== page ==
FIU has score to settle with Bethune-Cookman in opener

The Panthers hope their fortunes begin turning in the season opener, starting with a Bethune-Cookman team that beat them by 21 last year.

08/29/2014 6:32 PM

09/08/2014 8:28 PM

The cliché says insanity is doing the same thing over and over and expecting a different result. Yet it’s not crazy to think Saturday’s Bethune-Cookman visit to FIU, the season opener for each, definitely could go differently than last year’s 34-13 Bethune rout.

That’s despite each team using many of the same names to execute the same offensive and defensive concepts on the same field. Same names, different players wearing the Panthers jerseys because they will be better players, FIU hopes.

Although offensive improvement must be listed as the first prerequisite for overall season improvement, FIU success in Saturday’s opener starts with the defense.

Most current college football offenses seem the offspring of 7-on-7 tournaments and street football. Bethune-Cookman goes retro. The Wildcats run the ball at a 1970s rate. The pregame notes put out by the Bethune sports information department brag that the Wildcats have run for 11,492 yards, or 6.53 miles in four years under coach Brian Jenkins.

They ran for 311 of those yards on 52 carries against FIU last year while throwing only 11 passes. Running backs Anthony Jordan and Cary White, now seniors, ran for 150 and 69 yards, respectively, in last year’s game, and quarterback Quentin Williams gained another 69 yards. The three scored on touchdown runs of 58 (Jordan), 43 (White) and 15 (Williams) yards.

“We’re going to come out and run our defense,” FIU coach Ron Turner said on the Conference USA coaches conference call Monday. “We tweaked it in the offseason. It won’t be exactly what we saw a year ago. We’re going to go out and do what we do best and run our defense. I think our defense is different than it was a year ago.

“Hopefully, with another year in the system and a lot of these guys played last year, there will be some true freshmen and redshirt freshmen that will be on the field playing. We’ll be more physical. We’ll handle our gap responsibilities better than we did a year ago, which really got is in trouble with big plays. Hopefully, we’ll be able to do a good job against the run.”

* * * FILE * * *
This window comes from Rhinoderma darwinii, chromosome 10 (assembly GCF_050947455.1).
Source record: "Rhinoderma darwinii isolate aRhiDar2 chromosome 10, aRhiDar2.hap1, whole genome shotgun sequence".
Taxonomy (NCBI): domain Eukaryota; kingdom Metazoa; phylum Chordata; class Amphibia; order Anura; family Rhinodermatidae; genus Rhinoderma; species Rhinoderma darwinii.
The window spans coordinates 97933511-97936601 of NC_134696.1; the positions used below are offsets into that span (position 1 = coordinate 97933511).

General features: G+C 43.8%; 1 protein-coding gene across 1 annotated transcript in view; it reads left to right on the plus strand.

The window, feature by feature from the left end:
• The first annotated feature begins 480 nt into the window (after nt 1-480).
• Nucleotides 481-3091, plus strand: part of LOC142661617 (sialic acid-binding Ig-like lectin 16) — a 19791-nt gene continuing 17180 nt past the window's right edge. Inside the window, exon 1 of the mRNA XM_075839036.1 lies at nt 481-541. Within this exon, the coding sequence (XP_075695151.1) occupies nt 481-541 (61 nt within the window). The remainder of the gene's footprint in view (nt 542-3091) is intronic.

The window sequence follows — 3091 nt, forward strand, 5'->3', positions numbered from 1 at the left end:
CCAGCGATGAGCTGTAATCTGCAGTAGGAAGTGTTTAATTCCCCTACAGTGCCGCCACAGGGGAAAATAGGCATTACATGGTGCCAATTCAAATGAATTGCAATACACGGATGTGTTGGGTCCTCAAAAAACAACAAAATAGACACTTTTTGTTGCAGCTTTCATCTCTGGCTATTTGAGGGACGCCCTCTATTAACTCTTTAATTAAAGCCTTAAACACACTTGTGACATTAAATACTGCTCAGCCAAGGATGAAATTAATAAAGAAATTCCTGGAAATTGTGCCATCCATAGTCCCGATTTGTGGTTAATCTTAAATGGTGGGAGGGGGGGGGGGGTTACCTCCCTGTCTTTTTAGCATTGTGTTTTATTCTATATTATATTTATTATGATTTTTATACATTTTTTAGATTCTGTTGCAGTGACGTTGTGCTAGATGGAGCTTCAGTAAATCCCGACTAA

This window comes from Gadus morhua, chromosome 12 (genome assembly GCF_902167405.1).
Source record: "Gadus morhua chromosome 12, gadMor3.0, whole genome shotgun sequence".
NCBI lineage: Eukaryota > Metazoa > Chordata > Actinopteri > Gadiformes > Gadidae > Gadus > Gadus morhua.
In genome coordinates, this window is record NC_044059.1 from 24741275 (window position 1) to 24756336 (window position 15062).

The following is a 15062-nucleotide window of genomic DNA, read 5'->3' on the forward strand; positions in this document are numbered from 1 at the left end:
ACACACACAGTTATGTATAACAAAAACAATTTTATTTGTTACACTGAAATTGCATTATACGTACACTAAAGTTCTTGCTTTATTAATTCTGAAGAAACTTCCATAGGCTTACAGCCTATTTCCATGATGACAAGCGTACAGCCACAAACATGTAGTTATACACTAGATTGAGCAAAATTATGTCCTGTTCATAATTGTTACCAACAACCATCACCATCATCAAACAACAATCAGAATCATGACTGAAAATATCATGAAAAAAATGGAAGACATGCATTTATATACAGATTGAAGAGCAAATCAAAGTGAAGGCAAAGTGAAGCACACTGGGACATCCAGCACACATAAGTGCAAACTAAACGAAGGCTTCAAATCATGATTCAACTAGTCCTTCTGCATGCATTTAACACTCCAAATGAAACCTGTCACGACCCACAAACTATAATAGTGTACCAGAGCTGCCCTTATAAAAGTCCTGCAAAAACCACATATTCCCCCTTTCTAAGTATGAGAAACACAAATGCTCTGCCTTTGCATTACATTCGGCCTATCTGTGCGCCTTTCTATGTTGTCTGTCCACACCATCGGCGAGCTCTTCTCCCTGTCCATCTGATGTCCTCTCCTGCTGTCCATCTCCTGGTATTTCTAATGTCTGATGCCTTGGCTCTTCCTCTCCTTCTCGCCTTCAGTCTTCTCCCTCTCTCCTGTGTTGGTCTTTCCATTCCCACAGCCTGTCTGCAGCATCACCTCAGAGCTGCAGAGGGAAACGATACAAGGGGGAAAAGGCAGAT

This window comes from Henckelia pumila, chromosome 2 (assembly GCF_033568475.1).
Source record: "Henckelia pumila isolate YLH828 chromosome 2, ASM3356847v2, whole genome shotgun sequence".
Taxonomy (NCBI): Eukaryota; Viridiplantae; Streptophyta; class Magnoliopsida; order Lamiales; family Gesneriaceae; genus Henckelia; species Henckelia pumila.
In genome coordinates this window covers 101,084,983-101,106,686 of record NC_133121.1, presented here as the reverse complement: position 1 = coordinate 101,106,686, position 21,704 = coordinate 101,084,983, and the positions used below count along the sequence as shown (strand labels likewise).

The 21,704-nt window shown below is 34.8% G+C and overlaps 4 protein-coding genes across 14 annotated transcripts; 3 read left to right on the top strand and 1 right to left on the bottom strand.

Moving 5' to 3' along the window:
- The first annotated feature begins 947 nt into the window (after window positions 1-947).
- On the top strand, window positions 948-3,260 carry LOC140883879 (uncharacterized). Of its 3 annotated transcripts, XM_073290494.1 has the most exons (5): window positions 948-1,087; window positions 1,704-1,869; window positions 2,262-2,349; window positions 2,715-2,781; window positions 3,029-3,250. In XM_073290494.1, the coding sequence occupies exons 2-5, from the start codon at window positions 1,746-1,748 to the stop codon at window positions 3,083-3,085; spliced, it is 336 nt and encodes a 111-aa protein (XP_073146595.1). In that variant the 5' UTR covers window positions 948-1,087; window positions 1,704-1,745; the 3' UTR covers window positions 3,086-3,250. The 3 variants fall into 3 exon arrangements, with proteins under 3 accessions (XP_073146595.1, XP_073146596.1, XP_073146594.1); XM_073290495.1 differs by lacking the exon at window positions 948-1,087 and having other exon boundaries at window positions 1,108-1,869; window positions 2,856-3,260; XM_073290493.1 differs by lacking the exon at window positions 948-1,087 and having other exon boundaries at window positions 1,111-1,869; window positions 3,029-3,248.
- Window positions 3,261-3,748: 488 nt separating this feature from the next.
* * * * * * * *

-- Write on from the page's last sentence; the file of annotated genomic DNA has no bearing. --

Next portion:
All the aforementioned skill-position players return for Bethune-Cookman as well as four of five offensive line starters. Still, Jenkins made skeptical noises about his offense, indeed, his entire team.

“I want to see what kind of team we’re going to be,” he said on the Mid-Eastern Athletic Conference coaches’ conference call. “I know what type of team I want us to be. I want to see what type of team they want us to be.”

The new players on FIU’s defense work up the middle — both defensive tackle positions, where NFL hopefuls Greg Hickman and Isame Faciane played, and middle linebacker. That will be either redshirt junior Luis Rosado, who moved over from outside linebacker, or sophomore Treyvon Williams.

FIU has more depth than last year at defensive end. Michael Wakefield, Denzell Perine and Giovanni Francois all have started games, which should help in discipline dealing with an option attack.

Also, it would help the defense if FIU’s offense could spend a little more time on the field. That goes straight to having the worst third-down conversion rate in the nation and that starts with yardage on first down. Expect a less predictable unit there. Turner estimates they ran “about 10 percent” of the offense last year and are at closer to 80 percent now.

“Before we’d see something [in the defense] and say, ‘We could do this — well never mind, we can’t do that,’ ” he said. “Now, that’s not holding us back. We see something we want to do, we do it.”

Said Jenkins: “We were blessed enough to win last year. They’re not the same team they were last year, we’re not the same team we were last year. They’re new and improved. So are we.”

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